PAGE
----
It’s asking a lot, the whole democracy thing. It only works when the people who are put to the task of voting have some idea of what they are voting for. That’s easier said than done, especially for local elections. Oh yeah, who’s running for the Board of Estimate and Taxation again? I guess I probably should look that up.
EDITOR’S NOTE: You can find our election coverage here .
I remember the presidential election of 2000. I liked Ralph Nader, and was planning on voting for him, but I was basically peer pressured into voting for Al Gore by my friends at the time. Looking back, I still question whether Nader had anything to do with Gore’s eventual loss — probably a little bit, but maybe not enough to change the outcome.
Now here we have the mayoral election. In some ways, there’s a lot less pressure. If someone we don’t like wins, it’s not like they can go to war or something like that. Really, how much damage could a bad mayor really do?
Maybe it’s because I really feel like Rybak has done a good job. I’m not one of the people that hates him about the stadium (I think we could have gotten a better deal, I’ll admit that.) But in general, I think this is a pretty good city to live in. And my ideal next mayor would continue to build new bike lanes, help pave the way for more trains, and stay out of the hair of the park board and the school board (which, suddenly as he’s on his way to work for an education nonprofit, Rybak is making a fuss about). More recycling, adding a composting program, making sure Xcel Energy doesn’t walk all over us when their contract needs to be renewed, providing independent oversight to the police and looking out for the city’s most vulnerable citizens — I feel these are not such huge things to ask out of a mayor.
Of course there’s no such thing as the perfect candidate, and each of us has to go through this process of figuring out which of the 35 contenders most fits where we want the city to go. The amazing thing about Ranked Choice Voting, if I understand it correctly, is that you really can “vote your heart,” and not worry it will serve the person you like the least, because if the candidate you like probably won’t win, you can put a more likely candidate as your second or third choice.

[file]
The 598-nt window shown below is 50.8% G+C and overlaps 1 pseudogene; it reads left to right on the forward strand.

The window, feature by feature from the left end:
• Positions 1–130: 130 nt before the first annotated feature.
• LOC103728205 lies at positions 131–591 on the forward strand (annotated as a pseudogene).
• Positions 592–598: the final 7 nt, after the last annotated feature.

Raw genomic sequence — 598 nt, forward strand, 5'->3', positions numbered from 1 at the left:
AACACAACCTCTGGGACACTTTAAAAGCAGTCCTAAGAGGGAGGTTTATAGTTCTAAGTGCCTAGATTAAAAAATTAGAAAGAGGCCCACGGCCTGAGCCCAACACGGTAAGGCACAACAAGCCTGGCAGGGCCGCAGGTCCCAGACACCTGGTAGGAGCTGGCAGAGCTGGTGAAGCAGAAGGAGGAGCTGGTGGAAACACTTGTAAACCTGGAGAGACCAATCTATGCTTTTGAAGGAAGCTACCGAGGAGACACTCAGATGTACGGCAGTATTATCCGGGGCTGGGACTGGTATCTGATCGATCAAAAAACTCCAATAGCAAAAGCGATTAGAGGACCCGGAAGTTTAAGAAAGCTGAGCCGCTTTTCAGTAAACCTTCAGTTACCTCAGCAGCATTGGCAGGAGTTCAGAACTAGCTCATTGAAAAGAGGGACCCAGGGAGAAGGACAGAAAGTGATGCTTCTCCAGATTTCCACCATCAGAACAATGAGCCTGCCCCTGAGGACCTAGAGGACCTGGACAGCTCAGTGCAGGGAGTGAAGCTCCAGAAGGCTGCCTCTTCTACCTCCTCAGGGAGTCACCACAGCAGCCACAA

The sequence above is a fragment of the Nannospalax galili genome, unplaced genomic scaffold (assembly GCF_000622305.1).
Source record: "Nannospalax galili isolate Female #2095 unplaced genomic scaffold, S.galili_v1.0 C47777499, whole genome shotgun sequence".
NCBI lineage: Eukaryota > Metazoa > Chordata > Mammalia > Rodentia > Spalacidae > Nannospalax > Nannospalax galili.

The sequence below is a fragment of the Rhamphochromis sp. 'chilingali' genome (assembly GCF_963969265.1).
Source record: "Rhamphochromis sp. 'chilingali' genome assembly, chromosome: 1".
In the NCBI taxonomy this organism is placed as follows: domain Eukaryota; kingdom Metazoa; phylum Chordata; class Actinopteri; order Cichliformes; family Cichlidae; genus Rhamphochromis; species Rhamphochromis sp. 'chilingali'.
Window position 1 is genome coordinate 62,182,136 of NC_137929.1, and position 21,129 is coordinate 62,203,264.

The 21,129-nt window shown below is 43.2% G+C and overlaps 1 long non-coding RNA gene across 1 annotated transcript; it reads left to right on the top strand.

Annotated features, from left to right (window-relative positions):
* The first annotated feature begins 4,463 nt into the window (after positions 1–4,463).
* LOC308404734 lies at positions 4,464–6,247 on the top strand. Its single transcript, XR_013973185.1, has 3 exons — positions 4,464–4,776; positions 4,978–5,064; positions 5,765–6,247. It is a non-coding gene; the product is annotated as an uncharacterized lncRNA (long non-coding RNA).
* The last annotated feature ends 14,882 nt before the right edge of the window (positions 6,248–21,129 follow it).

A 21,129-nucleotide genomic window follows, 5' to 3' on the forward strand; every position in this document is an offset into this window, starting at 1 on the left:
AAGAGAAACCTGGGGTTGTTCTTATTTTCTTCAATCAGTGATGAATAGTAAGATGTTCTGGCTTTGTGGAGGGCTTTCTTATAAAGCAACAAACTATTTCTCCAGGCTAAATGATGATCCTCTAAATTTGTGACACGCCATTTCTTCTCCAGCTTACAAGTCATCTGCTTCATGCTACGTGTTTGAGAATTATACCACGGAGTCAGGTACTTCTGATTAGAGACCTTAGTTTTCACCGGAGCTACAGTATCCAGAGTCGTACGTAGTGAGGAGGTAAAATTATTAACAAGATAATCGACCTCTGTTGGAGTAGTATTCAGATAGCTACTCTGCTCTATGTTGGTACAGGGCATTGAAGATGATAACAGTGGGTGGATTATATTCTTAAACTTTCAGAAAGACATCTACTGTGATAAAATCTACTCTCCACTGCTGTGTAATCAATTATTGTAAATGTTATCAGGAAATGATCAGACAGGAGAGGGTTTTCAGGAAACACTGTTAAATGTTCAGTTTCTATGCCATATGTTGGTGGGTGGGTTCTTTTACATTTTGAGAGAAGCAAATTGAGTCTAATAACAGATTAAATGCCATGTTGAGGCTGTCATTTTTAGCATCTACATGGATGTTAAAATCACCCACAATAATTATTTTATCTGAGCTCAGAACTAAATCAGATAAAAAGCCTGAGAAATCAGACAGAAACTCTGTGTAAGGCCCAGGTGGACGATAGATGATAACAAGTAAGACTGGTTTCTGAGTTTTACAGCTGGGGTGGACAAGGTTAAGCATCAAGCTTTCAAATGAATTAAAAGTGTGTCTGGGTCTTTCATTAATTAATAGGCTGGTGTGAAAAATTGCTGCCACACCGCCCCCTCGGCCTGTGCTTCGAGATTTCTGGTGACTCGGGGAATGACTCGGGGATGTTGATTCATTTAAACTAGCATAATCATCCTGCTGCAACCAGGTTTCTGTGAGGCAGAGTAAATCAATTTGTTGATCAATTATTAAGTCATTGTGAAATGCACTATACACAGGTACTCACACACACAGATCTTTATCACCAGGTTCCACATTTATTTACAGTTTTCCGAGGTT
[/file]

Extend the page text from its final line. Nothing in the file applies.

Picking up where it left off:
A lot of people I know aren’t planning on voting at all. I definitely understand the sentiment. If you aren’t totally enthusiastic about one candidate, it’s kind of hard to muster up the energy to go and vote for someone you feel tepid about. Personally, I’m looking at it as a good practice opportunity. Here we have a chance to make a decision about who will be in charge of the city where we live, which, in some ways, has a lot more to do with our day to day lives than a national election. Even if you don’t feel like it or have better things to do that day, you should go because
a) it is your civic responsibility to not only go but find out about your choices beforehand and
b) if you don’t go, then someone you really don’t like might win and make decisions that negatively impact your life. These decisions, sure, may be smaller in scope than national decisions like war or health care policy, but they may very well affect how you get around, the opportunities that are available to you, the air you breathe, the safety and the overall livability of the place you call home.
it may take a bit of reading, but there’s no shortage of material. There have been, what — a million debates so far?
So think of it as brushing your teeth. It may not be the most exciting thing to do in the world, but if we all do our civic duty maybe, just maybe, we’ll get a mayor and council members (and don’t forget about board of estimate and taxation and also don’t forget to read up about the new charter amendment) that can meet the needs of everybody.